I know how the interview will go. You’ll sit across from me in the conference room and examine my resume. With pen in hand, you’ll ask me about my 11-year work history in finance, my degrees and my professional certifications. Yes, the years 1999 to 2013 are well accounted for on my resume. Then you’ll see the big huge nothing in the “Work Experience” section starting in 2013, and there will be a pause.
Here is how you see it: I was a highly educated career woman on an upward trajectory, and then I “opted out”—a term coined by Lisa Belkin back in 2003. I gave it all up to take care of my kids, and now I’ll have to fight to get back in the Fortune 500 door I once so breezily strode through in a business suit and heels each morning.
If the fight is real, the narrative is not. Our country’s notion of the stay-at-home mother is completely antiquated. I think our ideas of stay-at-home parents still cull from 1950s sitcoms—evoking images of house dresses and lounging on the couch, indulging in chocolate confections and watching Spanish soap operas. To be sure, I did more lounging, more indulging and more aimless (internet) surfing when I worked full-time before having kids than I do now.
We need to change our views of what stay-at-home mothers do, and it won’t help if you don’t ask me about it. I’m not suggesting that you ask, “What is it you do all day?” with a quizzical expression and a raised brow of judgment. I hate that question almost as much as if you’d just assumed the answer was: “Nothing.”
But you can ask me whether or not I want to talk about the last few years. Give me the option to tell you why tending to three young boys and managing a household is entirely relevant to the workplace.
If you ask me whether or not I’d like to talk about it, I’ll happily oblige. First, I’ll let you know that staying at home doesn’t put me in an information quarantine. Thanks to the Internet and our 24/7 news cycle, I’ve still been able to follow the markets. I may not have a Bloomberg terminal that feeds me headlines on a constant basis, but I can still hold my own in a conversation or debate.
Secondly, I’ll tell you that managing a household means allocating a budget, hiring occasional workers, and sometimes being the very inauspicious position of having to let someone go. It means refereeing disputes in which both sides are being unreasonable; it means multitasking, figuring out solutions that are “out of the box” and constantly making decisions. By the way, did I mention negotiating? Parenting one of my strong-willed 8-year olds means hours and hours of negotiating. I’ve negotiated with large companies, and I’ve negotiated with this child, and I can tell you without hesitation that the latter is more difficult.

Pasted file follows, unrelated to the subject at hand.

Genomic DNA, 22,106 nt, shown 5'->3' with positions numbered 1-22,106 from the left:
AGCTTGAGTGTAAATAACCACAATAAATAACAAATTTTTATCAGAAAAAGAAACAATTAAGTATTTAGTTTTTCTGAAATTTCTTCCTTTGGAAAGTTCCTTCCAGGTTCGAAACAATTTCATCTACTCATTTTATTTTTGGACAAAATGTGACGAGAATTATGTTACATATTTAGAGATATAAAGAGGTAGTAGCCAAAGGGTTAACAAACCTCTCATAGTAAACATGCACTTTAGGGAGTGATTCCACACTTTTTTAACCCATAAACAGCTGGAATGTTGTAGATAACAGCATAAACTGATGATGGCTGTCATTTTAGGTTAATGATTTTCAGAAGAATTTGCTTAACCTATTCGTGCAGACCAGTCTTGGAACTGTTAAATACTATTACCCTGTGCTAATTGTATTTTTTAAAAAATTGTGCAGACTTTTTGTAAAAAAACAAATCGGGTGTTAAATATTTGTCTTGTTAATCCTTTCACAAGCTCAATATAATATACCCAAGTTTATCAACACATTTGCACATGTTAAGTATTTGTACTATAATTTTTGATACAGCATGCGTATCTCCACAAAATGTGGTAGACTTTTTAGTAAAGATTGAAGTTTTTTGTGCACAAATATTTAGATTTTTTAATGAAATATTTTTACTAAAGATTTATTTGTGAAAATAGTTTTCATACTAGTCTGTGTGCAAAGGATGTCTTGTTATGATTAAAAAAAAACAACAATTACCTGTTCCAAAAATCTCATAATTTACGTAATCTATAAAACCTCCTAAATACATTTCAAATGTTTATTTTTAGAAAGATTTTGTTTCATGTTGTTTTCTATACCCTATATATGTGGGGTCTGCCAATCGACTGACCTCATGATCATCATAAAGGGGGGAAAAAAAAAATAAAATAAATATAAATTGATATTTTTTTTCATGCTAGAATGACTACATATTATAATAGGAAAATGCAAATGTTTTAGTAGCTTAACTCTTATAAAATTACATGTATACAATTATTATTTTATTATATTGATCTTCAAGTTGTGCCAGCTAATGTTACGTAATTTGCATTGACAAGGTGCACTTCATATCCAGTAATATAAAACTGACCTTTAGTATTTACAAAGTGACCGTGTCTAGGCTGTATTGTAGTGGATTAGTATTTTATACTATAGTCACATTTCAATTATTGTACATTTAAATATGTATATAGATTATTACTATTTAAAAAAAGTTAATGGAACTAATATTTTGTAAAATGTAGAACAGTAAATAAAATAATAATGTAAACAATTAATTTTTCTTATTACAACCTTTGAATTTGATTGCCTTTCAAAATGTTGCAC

I think part of the issue is the way that companies view parents. Once workers have children, there’s a tendency to focus only on the time away from the job that having children demands. Parenting in this sense is viewed as a net negative. But there’s a flip side. From what I observed in my last job, workers who are also parents tend to be more compassionate and patient. They are more willing to wait to find the correct answer than rushing to judgment. And they worked smarter, meaning more efficiently and with less time wasted.
One thing I’ve left out of this essay so far is the amount of time stay-at-home parents spend raising funds for schools, planning events like auctions, carnivals and auctions, governing the PTO, putting together and coaching teams, managing communications between teachers and parents, and so much more. The amount of work accomplished by dedicated parents that never makes it onto a resume is mind-boggling. This is not just important work but relevant work involving networking and outreach, sourcing and hiring vendors, Excel and Access database management, and presentation skills just to name a few.
I have been doing plenty of these activities during my time as a stay-at-home mom. But you’ll never know this, dear interviewer, if you keep treating my time away from the office like a cancer in remission, a shortcoming that I’ll have to fight to overcome. On paper, I’m an opt-out mom, but my time away wasn’t “opting out.” It has been a time of hard work and enhancing skills that are directly relevant to the work I would do for you. But you’ll never know unless you ask me.